Introduction to Breakthrough Models for College Readiness

NGLC Updates Profiles of 27 Breakthrough Schools

Last November, NGLC put a set of publications out into the world – very brief, one-page front-back profiles of our newest grantees – and the response was overwhelmingly positive. The publications are a mix of narrative, graphic images, and at-a-glance numbers that give educators a glimpse into what a breakthrough school model looks like. The feedback we got indicated a hunger for just such a resource to better understand how schools can personalize learning through blended, competency-based, student-centered learning approaches. From these profiles, you can learn the vision and what the models are trying to achieve, what tools are used, how classrooms are set up, what the roles of teachers are, which students are served, and how the schools manage the costs of tech and of human capital.

But a lot happens in a year. The developers of the new, innovative, never-been-done-in-quite-this-way-before schools that we had funded continued to learn what students needed, what teachers needed, and what their models needed to be successful. As half of them served students in 2012-13 and the other half continued to plan for school launch in 2013-14, they refined their model, they addressed challenges of implementation, and they tested new ideas.

And then NGLC went ahead and funded eight more school developers. The eight new grant recipients launched their new or completely redesigned models this school year, further diversifying the K-12 landscape with more promising examples of breakthrough schools.

As a result, the profiles we had were out-of-date. They needed to be dusted off, revised, and updated, so that’s what we did. Today, we share with you the resulting set of NGLC K-12 Breakthrough School Model profiles. The 2013 edition incorporates the eight new grant recipients. It gives you the most up-to-date information about all 27 breakthrough school models in the same easy-to-read at-a-glance format. We organize the grant recipients by their launch date. We also include a quick Key Features guide to each profile so you can browse the profiles in search of the features you are most interested in.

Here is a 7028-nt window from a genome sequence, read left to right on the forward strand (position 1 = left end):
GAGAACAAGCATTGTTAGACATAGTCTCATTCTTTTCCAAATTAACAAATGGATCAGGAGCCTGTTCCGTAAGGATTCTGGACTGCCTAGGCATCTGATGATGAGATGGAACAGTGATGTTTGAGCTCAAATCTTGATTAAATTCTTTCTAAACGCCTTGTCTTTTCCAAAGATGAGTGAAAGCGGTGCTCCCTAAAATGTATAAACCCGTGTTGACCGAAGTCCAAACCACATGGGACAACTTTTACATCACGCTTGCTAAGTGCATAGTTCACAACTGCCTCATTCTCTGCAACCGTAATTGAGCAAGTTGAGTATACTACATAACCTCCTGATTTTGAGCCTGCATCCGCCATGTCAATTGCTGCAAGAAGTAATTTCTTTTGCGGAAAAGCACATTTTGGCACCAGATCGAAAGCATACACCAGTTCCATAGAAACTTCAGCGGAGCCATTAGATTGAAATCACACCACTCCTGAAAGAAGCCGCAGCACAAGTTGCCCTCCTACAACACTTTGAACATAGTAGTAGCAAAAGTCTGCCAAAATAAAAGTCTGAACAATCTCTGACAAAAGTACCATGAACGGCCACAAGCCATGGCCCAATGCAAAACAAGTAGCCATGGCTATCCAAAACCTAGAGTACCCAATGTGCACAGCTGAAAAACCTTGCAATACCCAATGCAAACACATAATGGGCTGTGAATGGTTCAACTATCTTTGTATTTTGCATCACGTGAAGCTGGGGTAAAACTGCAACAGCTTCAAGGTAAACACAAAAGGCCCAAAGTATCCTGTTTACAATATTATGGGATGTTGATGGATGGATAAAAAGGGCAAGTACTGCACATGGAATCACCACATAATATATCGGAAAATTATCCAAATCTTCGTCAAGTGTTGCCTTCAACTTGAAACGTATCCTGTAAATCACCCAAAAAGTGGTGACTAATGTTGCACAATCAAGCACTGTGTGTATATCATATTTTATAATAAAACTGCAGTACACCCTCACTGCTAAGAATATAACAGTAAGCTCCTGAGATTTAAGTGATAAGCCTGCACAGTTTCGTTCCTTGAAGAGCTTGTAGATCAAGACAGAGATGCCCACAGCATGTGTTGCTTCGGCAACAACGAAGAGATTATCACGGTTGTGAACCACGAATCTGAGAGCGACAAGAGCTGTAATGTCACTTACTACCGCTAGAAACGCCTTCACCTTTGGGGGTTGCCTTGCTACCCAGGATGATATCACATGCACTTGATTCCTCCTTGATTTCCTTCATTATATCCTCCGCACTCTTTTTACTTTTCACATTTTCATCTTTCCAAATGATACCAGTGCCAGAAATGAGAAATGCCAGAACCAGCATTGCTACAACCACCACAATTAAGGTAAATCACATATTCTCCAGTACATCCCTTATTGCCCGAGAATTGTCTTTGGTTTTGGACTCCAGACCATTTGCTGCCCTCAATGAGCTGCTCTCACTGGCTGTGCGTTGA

Key Features

  • The schools are New, Turnaround efforts of low-performing schools, or Complete Redesigns of existing high-performing schools
  • The schools are categorized by the blended learning model type that they are using (as defined by the Christensen Institute): Lab Rotation, Station Rotation, Flipped Classroom, Individual Rotation, Flex, A La Carte, or Enriched Virtual
  • Each profile also characterizes the models with up to three features from this list: Civic Orientation, College Readiness & Success, Competency-Based Learning, Early College and Dual Enrollment, Flexible Learning Spaces, Higher Education and Community Partnerships, Next Generation Staffing Model, Project-Based and Experiential Learning, Social-Emotional Development

So, go ahead and dig in!

Breakthrough Models for College Readiness (download the complete set of individual profiles, plus a quick but comprehensive overview of the portfolio)

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